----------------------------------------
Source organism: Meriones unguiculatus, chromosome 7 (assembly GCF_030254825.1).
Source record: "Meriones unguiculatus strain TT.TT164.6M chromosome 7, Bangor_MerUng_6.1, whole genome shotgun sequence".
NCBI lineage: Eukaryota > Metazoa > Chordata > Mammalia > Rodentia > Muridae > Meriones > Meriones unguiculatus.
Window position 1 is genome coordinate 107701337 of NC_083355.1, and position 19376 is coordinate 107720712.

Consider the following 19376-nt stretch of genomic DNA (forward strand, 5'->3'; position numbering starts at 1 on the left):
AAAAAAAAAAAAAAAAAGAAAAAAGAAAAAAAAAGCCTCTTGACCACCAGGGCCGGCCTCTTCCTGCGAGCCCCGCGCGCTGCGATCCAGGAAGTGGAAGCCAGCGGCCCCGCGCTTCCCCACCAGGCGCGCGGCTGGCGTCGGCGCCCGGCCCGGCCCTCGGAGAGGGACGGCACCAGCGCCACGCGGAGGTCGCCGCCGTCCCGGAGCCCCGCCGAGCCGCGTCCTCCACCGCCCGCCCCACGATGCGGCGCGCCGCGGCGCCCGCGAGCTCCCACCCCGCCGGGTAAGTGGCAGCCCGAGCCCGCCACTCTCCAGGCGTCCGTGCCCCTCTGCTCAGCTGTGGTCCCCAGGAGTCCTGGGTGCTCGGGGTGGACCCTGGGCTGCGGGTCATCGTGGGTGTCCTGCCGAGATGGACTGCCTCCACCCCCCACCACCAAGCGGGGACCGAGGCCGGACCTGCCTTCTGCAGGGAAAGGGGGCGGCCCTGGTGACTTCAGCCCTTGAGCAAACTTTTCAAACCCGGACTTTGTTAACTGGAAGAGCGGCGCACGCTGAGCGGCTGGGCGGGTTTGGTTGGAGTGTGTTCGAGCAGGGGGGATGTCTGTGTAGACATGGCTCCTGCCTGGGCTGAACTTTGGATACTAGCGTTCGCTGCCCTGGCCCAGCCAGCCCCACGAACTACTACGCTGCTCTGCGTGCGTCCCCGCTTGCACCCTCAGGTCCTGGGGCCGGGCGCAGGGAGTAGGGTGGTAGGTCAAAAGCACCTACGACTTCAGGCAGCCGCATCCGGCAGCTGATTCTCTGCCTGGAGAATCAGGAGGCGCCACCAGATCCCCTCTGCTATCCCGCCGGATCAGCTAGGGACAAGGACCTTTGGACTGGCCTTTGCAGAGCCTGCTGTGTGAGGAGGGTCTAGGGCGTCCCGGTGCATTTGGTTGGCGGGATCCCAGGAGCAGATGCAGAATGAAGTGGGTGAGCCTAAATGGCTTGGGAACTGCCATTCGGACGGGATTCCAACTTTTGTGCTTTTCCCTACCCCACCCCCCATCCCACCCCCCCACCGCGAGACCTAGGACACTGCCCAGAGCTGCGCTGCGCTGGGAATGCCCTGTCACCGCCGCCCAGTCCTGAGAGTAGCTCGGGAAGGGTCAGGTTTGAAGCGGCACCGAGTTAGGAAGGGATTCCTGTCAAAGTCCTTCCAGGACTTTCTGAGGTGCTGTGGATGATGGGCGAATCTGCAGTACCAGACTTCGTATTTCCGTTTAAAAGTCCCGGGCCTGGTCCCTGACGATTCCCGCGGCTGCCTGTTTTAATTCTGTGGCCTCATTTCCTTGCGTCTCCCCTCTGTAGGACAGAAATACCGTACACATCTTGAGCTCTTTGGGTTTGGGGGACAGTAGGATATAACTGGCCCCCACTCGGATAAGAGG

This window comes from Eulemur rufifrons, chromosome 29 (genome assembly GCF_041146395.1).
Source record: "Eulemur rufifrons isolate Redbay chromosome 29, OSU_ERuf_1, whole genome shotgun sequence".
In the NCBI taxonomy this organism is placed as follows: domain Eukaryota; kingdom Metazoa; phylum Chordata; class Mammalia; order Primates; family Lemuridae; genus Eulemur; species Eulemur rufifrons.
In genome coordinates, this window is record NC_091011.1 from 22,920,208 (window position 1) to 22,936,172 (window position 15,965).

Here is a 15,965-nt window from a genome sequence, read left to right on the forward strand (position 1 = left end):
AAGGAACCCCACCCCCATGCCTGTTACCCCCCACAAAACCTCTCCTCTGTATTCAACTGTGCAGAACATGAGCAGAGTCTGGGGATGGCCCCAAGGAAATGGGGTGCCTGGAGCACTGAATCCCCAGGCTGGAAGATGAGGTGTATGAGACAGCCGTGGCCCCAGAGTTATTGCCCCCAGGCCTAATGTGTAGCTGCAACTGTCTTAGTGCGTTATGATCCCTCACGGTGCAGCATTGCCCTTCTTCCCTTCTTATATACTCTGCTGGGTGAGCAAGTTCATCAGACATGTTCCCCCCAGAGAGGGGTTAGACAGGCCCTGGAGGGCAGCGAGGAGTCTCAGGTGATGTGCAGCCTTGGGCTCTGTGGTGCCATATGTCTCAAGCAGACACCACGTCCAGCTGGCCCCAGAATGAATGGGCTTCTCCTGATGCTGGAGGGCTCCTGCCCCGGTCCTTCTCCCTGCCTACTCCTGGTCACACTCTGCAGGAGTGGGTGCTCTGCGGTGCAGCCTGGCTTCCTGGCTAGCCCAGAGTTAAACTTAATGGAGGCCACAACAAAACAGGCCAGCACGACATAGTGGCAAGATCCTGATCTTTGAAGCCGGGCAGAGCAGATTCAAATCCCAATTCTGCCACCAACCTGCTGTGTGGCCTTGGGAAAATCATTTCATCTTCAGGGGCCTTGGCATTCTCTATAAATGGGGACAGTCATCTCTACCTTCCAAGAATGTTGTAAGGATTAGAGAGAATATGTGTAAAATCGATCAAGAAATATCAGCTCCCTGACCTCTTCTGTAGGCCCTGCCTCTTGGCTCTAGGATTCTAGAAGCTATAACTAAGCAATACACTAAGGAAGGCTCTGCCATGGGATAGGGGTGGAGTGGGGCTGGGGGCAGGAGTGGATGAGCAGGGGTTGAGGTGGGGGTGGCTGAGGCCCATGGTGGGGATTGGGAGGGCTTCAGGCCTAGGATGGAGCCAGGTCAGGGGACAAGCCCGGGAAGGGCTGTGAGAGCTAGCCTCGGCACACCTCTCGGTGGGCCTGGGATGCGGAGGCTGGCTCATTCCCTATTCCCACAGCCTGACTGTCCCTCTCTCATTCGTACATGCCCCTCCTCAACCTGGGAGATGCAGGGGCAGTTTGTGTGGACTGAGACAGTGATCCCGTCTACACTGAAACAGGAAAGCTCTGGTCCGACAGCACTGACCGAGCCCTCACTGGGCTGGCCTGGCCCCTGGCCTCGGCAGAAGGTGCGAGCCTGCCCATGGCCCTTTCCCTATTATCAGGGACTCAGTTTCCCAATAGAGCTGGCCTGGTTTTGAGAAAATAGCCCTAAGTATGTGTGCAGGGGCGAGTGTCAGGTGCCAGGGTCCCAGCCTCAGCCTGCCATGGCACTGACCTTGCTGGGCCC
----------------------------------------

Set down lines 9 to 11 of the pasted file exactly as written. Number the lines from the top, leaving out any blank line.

In the NCBI taxonomy this organism is placed as follows: domain Eukaryota; kingdom Metazoa; phylum Chordata; class Mammalia; order Primates; family Lemuridae; genus Eulemur; species Eulemur rufifrons.
In genome coordinates, this window is record NC_091011.1 from 22,920,208 (window position 1) to 22,936,172 (window position 15,965).

Here is a 15,965-nt window from a genome sequence, read left to right on the forward strand (position 1 = left end):